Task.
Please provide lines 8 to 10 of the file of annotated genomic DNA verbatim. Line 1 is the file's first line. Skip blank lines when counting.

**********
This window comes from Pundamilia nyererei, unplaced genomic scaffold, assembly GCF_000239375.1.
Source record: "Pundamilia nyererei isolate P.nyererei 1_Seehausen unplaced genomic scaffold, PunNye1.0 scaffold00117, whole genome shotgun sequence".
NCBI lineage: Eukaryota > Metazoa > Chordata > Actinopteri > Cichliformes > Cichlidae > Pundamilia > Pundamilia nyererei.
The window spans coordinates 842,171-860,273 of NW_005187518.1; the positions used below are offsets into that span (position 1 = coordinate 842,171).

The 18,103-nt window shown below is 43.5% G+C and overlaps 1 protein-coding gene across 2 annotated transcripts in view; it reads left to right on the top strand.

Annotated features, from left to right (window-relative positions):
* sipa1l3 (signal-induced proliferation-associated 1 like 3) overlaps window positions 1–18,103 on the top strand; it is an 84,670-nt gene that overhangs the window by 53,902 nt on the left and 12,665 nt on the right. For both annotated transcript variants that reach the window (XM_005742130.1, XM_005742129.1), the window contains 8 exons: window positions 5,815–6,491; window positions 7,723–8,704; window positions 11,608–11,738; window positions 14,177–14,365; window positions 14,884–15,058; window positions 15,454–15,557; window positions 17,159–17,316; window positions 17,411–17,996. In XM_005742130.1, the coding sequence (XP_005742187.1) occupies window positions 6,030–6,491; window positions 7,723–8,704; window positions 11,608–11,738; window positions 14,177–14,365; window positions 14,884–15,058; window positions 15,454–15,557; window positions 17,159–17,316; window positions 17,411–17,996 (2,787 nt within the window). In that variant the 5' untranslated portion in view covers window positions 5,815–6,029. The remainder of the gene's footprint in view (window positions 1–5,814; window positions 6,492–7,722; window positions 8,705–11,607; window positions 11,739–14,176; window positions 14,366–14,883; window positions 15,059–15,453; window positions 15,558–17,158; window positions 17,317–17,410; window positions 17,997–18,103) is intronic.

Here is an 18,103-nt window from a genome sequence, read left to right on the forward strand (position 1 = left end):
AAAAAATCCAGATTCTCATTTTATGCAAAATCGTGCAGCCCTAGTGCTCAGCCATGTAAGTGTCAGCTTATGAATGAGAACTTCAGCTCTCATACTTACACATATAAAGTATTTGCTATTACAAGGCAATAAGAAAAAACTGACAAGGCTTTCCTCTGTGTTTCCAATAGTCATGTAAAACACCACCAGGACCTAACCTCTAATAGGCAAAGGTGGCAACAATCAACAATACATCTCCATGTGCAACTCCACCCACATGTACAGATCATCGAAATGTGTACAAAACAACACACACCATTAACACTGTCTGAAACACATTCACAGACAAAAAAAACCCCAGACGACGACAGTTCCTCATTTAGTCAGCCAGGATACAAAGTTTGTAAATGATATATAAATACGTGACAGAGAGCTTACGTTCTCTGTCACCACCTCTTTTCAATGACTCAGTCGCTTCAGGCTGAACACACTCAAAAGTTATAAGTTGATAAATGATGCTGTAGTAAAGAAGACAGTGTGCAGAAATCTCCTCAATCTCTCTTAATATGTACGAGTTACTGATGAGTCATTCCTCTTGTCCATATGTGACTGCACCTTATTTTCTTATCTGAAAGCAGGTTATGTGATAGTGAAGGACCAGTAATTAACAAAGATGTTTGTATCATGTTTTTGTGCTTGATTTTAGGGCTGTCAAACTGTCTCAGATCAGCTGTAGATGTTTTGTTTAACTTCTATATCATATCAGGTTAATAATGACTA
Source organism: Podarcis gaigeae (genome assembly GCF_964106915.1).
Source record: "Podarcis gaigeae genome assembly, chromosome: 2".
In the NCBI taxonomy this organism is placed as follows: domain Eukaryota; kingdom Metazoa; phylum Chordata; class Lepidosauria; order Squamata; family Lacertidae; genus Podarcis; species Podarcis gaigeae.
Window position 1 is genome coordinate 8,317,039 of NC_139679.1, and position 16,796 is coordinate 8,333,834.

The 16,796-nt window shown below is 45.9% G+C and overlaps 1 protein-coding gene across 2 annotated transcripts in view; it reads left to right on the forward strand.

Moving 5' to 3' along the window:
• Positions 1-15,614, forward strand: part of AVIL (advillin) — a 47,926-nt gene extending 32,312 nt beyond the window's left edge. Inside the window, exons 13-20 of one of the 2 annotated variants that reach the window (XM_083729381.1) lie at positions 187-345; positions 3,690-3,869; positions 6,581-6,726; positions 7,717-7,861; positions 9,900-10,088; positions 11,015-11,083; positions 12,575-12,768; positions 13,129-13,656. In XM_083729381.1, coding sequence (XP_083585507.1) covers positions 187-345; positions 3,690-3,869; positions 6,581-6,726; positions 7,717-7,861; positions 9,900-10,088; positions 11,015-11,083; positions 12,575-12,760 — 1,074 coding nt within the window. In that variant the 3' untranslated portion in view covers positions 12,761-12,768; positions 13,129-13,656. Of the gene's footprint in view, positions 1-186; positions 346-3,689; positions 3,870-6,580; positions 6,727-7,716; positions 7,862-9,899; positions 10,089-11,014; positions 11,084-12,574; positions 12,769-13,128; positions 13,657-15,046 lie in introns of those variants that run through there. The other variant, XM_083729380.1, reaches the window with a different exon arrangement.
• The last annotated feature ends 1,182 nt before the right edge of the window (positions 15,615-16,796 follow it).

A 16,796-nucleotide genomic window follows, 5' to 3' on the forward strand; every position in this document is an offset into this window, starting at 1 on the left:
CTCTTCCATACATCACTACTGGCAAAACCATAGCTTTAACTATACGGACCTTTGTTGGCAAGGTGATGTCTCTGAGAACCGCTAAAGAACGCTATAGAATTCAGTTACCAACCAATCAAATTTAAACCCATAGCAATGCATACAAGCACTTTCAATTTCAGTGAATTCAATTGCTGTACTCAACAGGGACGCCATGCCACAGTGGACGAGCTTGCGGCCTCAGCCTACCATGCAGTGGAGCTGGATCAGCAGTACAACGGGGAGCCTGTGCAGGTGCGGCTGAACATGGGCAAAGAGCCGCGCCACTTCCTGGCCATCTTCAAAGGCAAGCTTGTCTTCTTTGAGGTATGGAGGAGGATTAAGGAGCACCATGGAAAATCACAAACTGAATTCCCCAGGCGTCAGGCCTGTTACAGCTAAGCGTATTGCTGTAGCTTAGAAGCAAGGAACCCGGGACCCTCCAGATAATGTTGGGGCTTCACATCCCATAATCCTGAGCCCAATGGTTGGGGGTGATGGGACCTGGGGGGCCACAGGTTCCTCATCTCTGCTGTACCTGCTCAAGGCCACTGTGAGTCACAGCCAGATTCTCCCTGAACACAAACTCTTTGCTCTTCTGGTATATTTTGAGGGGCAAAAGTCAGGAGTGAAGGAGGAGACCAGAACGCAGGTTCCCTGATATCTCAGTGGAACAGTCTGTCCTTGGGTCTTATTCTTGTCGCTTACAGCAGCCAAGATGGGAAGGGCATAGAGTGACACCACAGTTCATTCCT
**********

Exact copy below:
Here is an 18,103-nt window from a genome sequence, read left to right on the forward strand (position 1 = left end):
AAAAAATCCAGATTCTCATTTTATGCAAAATCGTGCAGCCCTAGTGCTCAGCCATGTAAGTGTCAGCTTATGAATGAGAACTTCAGCTCTCATACTTACACATATAAAGTATTTGCTATTACAAGGCAATAAGAAAAAACTGACAAGGCTTTCCTCTGTGTTTCCAATAGTCATGTAAAACACCACCAGGACCTAACCTCTAATAGGCAAAGGTGGCAACAATCAACAATACATCTCCATGTGCAACTCCACCCACATGTACAGATCATCGAAATGTGTACAAAACAACACACACCATTAACACTGTCTGAAACACATTCACAGACAAAAAAAACCCCAGACGACGACAGTTCCTCATTTAGTCAGCCAGGATACAAAGTTTGTAAATGATATATAAATACGTGACAGAGAGCTTACGTTCTCTGTCACCACCTCTTTTCAATGACTCAGTCGCTTCAGGCTGAACACACTCAAAAGTTATAAGTTGATAAATGATGCTGTAGTAAAGAAGACAGTGTGCAGAAATCTCCTCAATCTCTCTTAATATGTACGAGTTACTGATGAGTCATTCCTCTTGTCCATATGTGACTGCACCTTATTTTCTTATCTGAAAGCAGGTTATGTGATAGTGAAGGACCAGTAATTAACAAAGATGTTTGTATCATGTTTTTGTGCTTGATTTTAGGGCTGTCAAACTGTCTCAGATCAGCTGTAGATGTTTTGTTTAACTTCTATATCATATCAGGTTAATAATGACTA
Source organism: Podarcis gaigeae (genome assembly GCF_964106915.1).